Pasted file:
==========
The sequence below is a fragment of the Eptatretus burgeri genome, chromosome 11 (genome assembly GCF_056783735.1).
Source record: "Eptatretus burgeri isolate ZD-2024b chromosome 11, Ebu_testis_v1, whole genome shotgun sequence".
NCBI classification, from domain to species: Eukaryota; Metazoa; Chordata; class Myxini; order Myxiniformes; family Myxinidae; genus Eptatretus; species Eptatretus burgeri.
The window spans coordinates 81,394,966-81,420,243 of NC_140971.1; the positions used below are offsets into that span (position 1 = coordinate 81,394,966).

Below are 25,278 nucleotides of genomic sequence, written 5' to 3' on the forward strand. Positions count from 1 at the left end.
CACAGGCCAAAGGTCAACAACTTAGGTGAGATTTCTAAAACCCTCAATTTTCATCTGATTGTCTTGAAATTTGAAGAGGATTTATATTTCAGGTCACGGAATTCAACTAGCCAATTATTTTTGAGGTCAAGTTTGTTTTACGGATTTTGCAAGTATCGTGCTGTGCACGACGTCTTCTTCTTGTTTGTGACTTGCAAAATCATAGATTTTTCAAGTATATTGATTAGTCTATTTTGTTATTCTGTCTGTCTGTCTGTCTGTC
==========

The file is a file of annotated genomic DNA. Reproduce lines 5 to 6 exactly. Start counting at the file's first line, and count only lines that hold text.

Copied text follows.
Below are 25,278 nucleotides of genomic sequence, written 5' to 3' on the forward strand. Positions count from 1 at the left end.
CACAGGCCAAAGGTCAACAACTTAGGTGAGATTTCTAAAACCCTCAATTTTCATCTGATTGTCTTGAAATTTGAAGAGGATTTATATTTCAGGTCACGGAATTCAACTAGCCAATTATTTTTGAGGTCAAGTTTGTTTTACGGATTTTGCAAGTATCGTGCTGTGCACGACGTCTTCTTCTTGTTTGTGACTTGCAAAATCATAGATTTTTCAAGTATATTGATTAGTCTATTTTGTTATTCTGTCTGTCTGTCTGTCTGTC